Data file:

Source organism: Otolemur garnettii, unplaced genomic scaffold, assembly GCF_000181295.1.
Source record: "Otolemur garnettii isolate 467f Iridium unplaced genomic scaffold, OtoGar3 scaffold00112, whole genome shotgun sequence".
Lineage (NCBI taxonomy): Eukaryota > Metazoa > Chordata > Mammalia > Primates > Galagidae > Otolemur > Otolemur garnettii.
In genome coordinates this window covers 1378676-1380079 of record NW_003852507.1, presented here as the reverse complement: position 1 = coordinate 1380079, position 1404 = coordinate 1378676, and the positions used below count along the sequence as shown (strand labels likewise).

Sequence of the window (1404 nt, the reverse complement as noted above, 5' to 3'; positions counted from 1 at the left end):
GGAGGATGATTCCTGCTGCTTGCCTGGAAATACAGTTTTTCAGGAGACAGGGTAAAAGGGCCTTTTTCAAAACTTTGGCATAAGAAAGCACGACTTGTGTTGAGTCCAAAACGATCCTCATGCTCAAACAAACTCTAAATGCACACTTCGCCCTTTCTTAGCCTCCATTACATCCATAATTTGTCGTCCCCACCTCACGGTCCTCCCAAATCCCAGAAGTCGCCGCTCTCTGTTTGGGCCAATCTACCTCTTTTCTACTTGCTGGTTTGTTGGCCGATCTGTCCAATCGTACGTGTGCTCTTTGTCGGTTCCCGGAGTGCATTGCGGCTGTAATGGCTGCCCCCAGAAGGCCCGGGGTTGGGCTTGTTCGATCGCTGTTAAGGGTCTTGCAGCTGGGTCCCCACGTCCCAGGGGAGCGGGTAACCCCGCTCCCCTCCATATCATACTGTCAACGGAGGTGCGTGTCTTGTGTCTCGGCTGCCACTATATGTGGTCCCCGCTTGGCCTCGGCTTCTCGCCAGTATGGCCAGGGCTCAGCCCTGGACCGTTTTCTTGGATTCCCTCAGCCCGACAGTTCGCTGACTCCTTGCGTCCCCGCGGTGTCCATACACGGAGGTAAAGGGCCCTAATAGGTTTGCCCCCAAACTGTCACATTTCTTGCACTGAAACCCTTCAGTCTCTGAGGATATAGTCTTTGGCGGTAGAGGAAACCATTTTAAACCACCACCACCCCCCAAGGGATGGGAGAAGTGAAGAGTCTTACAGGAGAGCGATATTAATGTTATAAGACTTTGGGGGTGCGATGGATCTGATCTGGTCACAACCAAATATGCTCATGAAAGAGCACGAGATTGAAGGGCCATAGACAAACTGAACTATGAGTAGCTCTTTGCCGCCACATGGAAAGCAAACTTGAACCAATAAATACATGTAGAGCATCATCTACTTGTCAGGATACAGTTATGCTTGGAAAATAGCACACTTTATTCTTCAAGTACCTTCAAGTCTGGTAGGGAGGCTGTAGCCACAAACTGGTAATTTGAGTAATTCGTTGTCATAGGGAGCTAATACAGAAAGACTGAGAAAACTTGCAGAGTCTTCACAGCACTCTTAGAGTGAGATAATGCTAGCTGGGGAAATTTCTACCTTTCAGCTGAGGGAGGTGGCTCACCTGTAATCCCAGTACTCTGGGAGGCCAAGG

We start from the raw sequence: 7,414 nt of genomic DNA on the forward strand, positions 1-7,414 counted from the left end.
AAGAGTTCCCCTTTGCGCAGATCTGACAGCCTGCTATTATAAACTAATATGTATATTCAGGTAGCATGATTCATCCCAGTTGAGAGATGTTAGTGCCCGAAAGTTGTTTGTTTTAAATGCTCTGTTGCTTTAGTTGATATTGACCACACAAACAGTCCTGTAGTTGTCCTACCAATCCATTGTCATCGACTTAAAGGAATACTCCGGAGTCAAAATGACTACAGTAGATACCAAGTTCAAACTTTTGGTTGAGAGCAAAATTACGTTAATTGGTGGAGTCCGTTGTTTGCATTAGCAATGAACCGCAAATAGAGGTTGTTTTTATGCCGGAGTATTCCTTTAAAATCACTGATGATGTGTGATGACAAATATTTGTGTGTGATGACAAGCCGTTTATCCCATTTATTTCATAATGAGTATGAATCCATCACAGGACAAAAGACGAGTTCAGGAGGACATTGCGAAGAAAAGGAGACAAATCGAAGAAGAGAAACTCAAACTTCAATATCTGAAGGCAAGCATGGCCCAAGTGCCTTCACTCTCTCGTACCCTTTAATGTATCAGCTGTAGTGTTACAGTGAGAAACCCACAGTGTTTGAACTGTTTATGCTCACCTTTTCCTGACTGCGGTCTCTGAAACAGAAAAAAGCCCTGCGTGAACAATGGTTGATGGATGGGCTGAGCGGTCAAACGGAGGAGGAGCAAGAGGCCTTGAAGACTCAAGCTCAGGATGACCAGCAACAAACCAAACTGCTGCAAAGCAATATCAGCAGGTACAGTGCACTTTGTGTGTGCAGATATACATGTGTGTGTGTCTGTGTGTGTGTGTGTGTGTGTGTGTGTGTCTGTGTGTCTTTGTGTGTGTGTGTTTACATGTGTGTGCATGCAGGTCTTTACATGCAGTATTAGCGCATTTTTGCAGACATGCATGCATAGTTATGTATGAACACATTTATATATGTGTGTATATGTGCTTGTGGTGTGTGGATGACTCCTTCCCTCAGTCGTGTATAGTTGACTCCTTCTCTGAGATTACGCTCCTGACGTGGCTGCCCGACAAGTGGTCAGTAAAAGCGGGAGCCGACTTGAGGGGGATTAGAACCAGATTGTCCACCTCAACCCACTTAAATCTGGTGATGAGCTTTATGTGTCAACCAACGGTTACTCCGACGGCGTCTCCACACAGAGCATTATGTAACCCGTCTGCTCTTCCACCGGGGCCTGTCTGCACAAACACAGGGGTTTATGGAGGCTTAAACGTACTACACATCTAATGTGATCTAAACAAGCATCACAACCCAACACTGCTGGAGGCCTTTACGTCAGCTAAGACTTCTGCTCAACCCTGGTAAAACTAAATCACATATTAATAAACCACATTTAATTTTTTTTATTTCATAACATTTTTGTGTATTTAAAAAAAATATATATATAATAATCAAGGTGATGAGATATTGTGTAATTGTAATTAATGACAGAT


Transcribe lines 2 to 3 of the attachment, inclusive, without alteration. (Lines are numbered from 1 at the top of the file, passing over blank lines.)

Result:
Source record: "Otolemur garnettii isolate 467f Iridium unplaced genomic scaffold, OtoGar3 scaffold00112, whole genome shotgun sequence".
Lineage (NCBI taxonomy): Eukaryota > Metazoa > Chordata > Mammalia > Primates > Galagidae > Otolemur > Otolemur garnettii.